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Hydrocodone and Xanax Overdose Resulting in Death | Medical Malpractice Lawsuit

Catastrophic Personal Injury, Wrongful Death

The Crosley Law Firm just finished trying a tragic case in Corpus Christi, Texas. The case involved 18-year-old Brandon Garcia. Brandon was a smart young man who came from a good family. Unfortunately, Brandon had a problem. He was addicted to drugs. His drug of choice was Xanax.

Five days prior to his death, Brandon left a drug rehab facility near Austin, Texas, and returned home to Corpus Christi. He spent time with his family, and appeared clean and sober. However, on Monday morning he walked into Bayside Medical Clinic, an urgent care clinic in Corpus Christi. After a single, brief visit with Dr. Johnson (the owner of the clinic) he walked out with two prescriptions for large quantities of controlled substances. Brandon lied to Dr. Johnson and asked him to “refill” a nonexistent prescription for Xanax, explaining that he had missed a recent appointment with his psychiatrist. Dr. Johnson did nothing to verify that Brandon was even taking Xanax, despite acknowledging that he could have called the psychiatrist named by Brandon to check out Brandon’s story. Dr. Johnson wrote Brandon a prescription for one hundred twenty (120) one (1) milligram Xanax pills. By any standard measure, this is a large dose. Dr. Johnson also wrote Brandon Garcia a prescription for forty (40) pills of a powerful narcotic painkiller, Norco, which is a hydrocodone and acetaminophen mix containing ten (10) milligrams of hydrocodone, also a controlled substance, and three hundred twenty-five (325) milligrams of acetaminophen. The dose proscribed by Dr. Johnson is the highest that can be written for hydrocodone as a Schedule III drug. Taken in combination, hydrocodone and Xanax have synergistic, or additive, effects. This means that the two drugs together increase the effects on the body more than would be expected. They are both central nervous system depressants, and can lead to respiratory failure.

Brandon and his nearly 16-year-old friend took the drugs, probably seeking to get high. They were found dead the next morning.

A lawsuit was filed against Dr. Johnson and against CVS Pharmacy, which filled the unusual prescriptions, despite the teen’s odd behavior at the pharmacy when they showed up to fill the prescriptions. CVS entered into a confidential settlement agreement before trial, and the case proceeded to trial against Dr. Johnson.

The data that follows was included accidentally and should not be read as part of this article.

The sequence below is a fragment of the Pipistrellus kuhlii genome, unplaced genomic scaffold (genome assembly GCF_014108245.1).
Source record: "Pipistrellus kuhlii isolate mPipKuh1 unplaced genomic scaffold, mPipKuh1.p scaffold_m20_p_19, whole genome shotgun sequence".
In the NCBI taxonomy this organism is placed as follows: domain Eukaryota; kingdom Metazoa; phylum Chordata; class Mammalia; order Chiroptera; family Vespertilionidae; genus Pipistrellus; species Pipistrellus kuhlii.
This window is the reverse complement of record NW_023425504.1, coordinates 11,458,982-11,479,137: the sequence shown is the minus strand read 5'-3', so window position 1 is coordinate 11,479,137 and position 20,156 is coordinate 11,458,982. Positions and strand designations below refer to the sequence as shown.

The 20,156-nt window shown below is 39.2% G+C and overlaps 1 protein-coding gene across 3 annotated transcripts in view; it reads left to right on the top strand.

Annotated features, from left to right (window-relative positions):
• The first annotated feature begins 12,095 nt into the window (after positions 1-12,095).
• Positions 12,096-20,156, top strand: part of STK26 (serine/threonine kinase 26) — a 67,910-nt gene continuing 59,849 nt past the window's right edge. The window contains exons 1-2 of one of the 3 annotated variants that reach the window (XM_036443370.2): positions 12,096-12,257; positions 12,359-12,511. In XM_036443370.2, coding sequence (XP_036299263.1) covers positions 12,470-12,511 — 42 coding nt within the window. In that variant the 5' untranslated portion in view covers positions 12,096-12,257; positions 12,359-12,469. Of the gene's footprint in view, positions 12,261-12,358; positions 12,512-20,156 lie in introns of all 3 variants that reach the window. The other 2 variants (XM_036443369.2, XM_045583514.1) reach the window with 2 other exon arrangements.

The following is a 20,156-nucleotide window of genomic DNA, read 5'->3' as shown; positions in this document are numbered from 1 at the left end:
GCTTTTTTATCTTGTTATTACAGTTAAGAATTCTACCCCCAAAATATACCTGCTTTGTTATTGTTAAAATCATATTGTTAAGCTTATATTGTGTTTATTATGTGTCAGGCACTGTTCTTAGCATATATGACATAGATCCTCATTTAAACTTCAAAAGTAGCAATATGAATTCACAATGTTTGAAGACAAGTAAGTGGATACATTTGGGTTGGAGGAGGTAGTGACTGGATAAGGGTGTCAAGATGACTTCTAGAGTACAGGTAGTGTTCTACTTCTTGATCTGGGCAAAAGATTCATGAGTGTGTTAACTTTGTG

Dr. Johnson admitted at trial that Xanax is the number one most abused drug in Corpus Christi, Texas—both among teens and adults—and that hydrocodone is probably the second or third most abused. In spite of this, Dr. Johnson admitted that he took no special precautions before writing the unusually large and dangerous combination of prescription drugs to Brandon. Dr. Johnson was sanctioned by the Texas Medical Board for his conduct leading to Brandon’s death. However, this fact was not admitted into evidence before the jury. Also, a physician’s assistant working for Dr. Johnson was arrested after Brandon’s death in connection with his alleged role in an illegal prescription drug ring in Corpus Christi. The physician’s assistant was never convicted of that charge, and relocated to the Austin, Texas area. Incredibly, Dr. Johnson claimed not to have any knowledge of the illegal behavior of the physician’s assistant. This fact, too, was not admitted into evidence and therefore was not considered by the jury for any purpose.

The defense strategy in the case was to do everything it could to blame Brandon for being a drug addict. Brandon’s parents filed the lawsuit to seek justice, and to try to prevent another tragedy like the one that befell their son. They were not interested in money, but rather in sending a message to prescribers of controlled substances that extra caution needs to be used, especially when prescribing dangerous drug combinations to teenagers.

After eight days of trial and a half a day of deliberations, the jury returned a verdict in favor of the defense. Although our clients were disappointed in the result, they still feel like they did the right thing by attempting to hold Dr. Johnson accountable for his role in Brandon’s death. The family never claimed that Brandon wasn’t also responsible. In fact, our position at trial was that Brandon and Dr. Johnson were each equally responsible for the cause of Brandon’s death.

This case represents a family taking a stand on principle, and trying to use the court system to make their community a safer place. We spent tens of thousands of dollars, and hundreds of hours of work, and although we did not obtain a victory in the courthouse, we feel this case was important, and may help to prevent a similar tragedy in the future, both by educating the parties involved and the community.

This case was highlighted on VerdictSearch.com, that content can be found here: Teen prescribed Xanax and hydrocodone overdosed.

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